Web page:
Nuggets offer homecoming for Dikembe Mutombo
Former Denver center helps tip off opening night festivities
Masai Ujiri will never forget the moment.
Standing in Nelson Mandela’s house, there was an aura about the South African president as he walked into the room.
The first words out of Mandela’s mouth were hardly what Ujiri expected.
At 7-foor-2, Mount Mutombo always stood talk on the basketball court. It was no different while standing in the presence of one of the greatest leaders in world history.
“He was going to see us for 15 minutes because he’s not strong enough to stand and talk,” Mutombo said, recalling the 2005 visit in Johannesburg. “He ended up giving us 35 minutes. He talked to us and took pictures with us.
“As soon as we walked in, he said, ‘Heeeey, Dikembe!” Everybody was like: “Mandela remembered you.’ The players in the league and the coaches couldn’t believe that I have this bonding with someone that the world knows so well.”
Ujiri remembers the message from Mandela as much as the greeting he gave Mutombo.
“Mandela walked straight up to Mutombo and said, 'What a great thing you are doing for the people in Africa,' ” Ujiri said. “That just gave me goosebumps – a great man who has done so much for Africa recognizing another great young man who is doing the same thing.”
Never forgetting his upbringing in Zaire (now the Democratic Republic of Congo), Mutombo has donated more time, energy and money to helping improve the living conditions in Africa than any other NBA player, past or present. He is a member of the World Sports Humanitarian Hall of Fame in Boise, Idaho, and believes his work has only just begun.
Mutombo has spent $23 million building and maintaining a hospital and research center in the impoverished DRC capital of Kinshasa, and he has worked closely with Nuggets executive vice president of basketball operations Ujiri in the NBA’s Basketball Without Borders program for the past eight years.
“He’s something special, a real ambassador for Africa and everything we try to stand for over there,” said the Nigerian-born Ujiri. “He’s a dear friend and a great colleague.”
That longtime friendship led to a homecoming for Mutombo as the Nuggets opened the 2010-11 season Wednesday night against the Utah Jazz.
Mutombo, drafted by the Nuggets in 1991, spent the day talking to Nuggets players and staff members and presented the game ball during the pregame ceremonies
“It’s great having him here,” Ujiri said. “What a legend. He means so much to the city for what he did here and what he continues to do it all over the world.”
Mutombo spent five seasons in Denver, and the image of him cradling the ball in the middle of the free throw lane after the Nuggets upset top-seeded Seattle in the first round of the 1994 playoffs remains one of the greatest moments in franchise history.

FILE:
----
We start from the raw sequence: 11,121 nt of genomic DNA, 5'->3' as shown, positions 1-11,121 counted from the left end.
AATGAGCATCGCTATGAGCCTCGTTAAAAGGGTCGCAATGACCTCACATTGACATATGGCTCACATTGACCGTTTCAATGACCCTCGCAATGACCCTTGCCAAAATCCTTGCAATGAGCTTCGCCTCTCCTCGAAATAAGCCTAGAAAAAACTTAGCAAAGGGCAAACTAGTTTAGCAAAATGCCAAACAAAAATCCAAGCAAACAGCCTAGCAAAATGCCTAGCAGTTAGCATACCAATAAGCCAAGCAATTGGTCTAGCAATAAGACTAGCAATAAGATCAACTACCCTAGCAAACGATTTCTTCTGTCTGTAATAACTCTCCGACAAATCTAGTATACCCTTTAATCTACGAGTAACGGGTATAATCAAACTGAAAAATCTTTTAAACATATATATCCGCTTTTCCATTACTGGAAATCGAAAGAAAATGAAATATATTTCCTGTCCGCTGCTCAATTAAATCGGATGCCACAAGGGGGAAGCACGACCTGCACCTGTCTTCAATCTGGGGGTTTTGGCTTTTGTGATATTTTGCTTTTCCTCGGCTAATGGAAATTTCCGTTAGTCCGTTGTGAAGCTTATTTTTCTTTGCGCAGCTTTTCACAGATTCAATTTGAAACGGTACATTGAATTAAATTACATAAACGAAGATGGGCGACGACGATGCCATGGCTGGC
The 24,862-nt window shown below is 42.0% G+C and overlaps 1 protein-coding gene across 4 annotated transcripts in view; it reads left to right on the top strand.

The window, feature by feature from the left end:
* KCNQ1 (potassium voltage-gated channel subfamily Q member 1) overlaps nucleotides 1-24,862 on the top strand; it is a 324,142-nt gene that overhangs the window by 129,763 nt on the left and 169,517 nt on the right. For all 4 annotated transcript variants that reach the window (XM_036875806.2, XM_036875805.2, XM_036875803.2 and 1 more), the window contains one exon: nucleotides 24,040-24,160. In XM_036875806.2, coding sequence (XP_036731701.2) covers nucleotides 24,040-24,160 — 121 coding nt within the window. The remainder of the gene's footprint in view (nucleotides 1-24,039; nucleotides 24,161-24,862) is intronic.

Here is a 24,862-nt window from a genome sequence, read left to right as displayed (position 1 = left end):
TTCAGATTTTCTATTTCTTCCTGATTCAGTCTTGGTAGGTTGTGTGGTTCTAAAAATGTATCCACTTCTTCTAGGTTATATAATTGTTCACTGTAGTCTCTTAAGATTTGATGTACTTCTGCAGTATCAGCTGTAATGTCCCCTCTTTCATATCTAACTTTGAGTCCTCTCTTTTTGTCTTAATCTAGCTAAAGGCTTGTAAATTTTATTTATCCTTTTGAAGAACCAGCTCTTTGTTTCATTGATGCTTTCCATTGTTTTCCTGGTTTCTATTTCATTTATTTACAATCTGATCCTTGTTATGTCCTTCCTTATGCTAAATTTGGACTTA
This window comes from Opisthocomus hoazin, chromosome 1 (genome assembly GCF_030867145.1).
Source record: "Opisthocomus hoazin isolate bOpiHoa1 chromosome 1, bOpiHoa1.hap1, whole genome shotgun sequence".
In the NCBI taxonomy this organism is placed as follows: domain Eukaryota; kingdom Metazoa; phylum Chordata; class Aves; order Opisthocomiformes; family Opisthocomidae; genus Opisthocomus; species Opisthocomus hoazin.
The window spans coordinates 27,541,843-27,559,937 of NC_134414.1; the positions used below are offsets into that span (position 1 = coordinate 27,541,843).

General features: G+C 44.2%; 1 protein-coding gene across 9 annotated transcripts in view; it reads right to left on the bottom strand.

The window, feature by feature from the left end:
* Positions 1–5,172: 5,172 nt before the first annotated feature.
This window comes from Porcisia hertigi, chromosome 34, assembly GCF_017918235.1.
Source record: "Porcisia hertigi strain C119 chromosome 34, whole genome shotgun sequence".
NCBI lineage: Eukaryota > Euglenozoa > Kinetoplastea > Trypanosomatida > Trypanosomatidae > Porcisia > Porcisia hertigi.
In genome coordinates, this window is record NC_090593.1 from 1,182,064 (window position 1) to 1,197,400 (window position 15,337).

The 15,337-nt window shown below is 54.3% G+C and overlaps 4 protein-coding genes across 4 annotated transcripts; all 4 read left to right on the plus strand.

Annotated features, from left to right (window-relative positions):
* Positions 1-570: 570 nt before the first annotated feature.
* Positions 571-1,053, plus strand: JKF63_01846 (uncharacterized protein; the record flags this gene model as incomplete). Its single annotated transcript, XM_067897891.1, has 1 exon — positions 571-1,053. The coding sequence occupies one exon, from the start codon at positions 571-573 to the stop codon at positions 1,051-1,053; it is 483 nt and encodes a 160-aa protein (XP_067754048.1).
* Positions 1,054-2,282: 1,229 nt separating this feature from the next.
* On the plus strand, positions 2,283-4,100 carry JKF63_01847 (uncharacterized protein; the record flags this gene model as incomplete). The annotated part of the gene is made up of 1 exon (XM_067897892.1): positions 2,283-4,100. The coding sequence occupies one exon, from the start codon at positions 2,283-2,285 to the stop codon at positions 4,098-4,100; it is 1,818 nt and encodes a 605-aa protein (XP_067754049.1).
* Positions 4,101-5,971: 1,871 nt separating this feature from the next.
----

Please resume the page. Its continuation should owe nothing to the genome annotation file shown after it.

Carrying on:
“I have that memory of him holding that ball when they beat the Sonics,” Ujiri said. “I think that was the beginning of Mutombo and his legacy.”
Because of what he meant to the franchise and the Denver community, Mutombo’s departure was painful for Nuggets fans when he signed with the Atlanta Hawks as a free agent in 1996. He went on to play 13 more seasons with five other teams before retiring in 2009.
Mutombo now works as a global ambassador for the NBA as a special assistant to Commissioner David Stern. He travels all over the world, but his primary focus remains impoverished areas of Africa.
Through the Dikembe Mutombo Foundation, he is seeking support to help offset the tremendous cost of maintaining the Biamba Marie Mutombo Hospital in Kinshasa.
“Building the facility of more than $30 million, I cannot do it by myself and continue to support it,” Mutombo said. “I’m seeking help from the American public and my fans and those that love the game to support us.”
Mutombo’s goal is to get $20 annual contributions from 100,000 people, which would raise $2 million. He estimates his costs at about $1.3 million per year.
“I’ve been in this fight for so long,” he said. “Now, I want everybody to join me in this partnership and this mission that can save lives.”
Closer to home, Mutombo’s influence in the NBA remains unquestioned. Nuggets players and members of the coaching staff shared stories and quips after the morning shootaround.
“You look like you’re still in great shape,” Denver point guard Chauncey Billups said. “We need a big man. You all right?”
Mutombo’s deep baritone laugh filled the air. Even Ujiri wouldn’t be able to coax him out of retirement, but he is happy for his good friend, who joined the Nuggets front office at the end of August.
“I'm very proud of him. I think Masai made a right decision to come here and take over the Denver Nuggets operation,” Mutombo said. “I have a strong bonding with this organization, because this was the organization that gave me the opportunity to play in the NBA.
So many good times here, my first five years. I'll always (remind) myself of all those great moments that we had here in Denver. When I saw Masai was getting a call to go to Denver, I said, 'Don't hold back. Go for it.' ”
In basketball and in life, Mutombo and Ujiri wouldn’t do it any other way.
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